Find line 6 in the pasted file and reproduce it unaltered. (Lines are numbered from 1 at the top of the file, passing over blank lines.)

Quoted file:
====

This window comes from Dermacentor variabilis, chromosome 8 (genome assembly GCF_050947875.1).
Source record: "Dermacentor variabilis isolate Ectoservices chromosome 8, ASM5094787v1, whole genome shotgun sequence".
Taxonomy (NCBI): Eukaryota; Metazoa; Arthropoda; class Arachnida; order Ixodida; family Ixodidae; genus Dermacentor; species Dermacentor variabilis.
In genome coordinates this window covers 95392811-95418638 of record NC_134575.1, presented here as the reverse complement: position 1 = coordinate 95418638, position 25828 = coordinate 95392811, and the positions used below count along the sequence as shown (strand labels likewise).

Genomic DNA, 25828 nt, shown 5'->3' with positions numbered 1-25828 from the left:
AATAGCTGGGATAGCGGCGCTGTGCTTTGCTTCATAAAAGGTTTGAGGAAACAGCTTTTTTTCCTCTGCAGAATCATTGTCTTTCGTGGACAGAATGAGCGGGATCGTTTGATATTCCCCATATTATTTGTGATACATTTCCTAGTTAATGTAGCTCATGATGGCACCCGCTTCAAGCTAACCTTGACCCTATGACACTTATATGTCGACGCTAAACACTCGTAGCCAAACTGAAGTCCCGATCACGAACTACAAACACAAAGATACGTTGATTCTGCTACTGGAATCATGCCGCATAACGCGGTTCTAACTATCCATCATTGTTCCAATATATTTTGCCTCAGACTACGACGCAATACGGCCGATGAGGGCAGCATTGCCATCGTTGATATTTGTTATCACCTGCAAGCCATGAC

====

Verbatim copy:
AATAGCTGGGATAGCGGCGCTGTGCTTTGCTTCATAAAAGGTTTGAGGAAACAGCTTTTTTTCCTCTGCAGAATCATTGTCTTTCGTGGACAGAATGAGCGGGATCGTTTGATATTCCCCATATTATTTGTGATACATTTCCTAGTTAATGTAGCTCATGATGGCACCCGCTTCAAGCTAACCTTGACCCTATGACACTTATATGTCGACGCTAAACACTCGTAGCCAAACTGAAGTCCCGATCACGAACTACAAACACAAAGATACGTTGATTCTGCTACTGGAATCATGCCGCATAACGCGGTTCTAACTATCCATCATTGTTCCAATATATTTTGCCTCAGACTACGACGCAATACGGCCGATGAGGGCAGCATTGCCATCGTTGATATTTGTTATCACCTGCAAGCCATGAC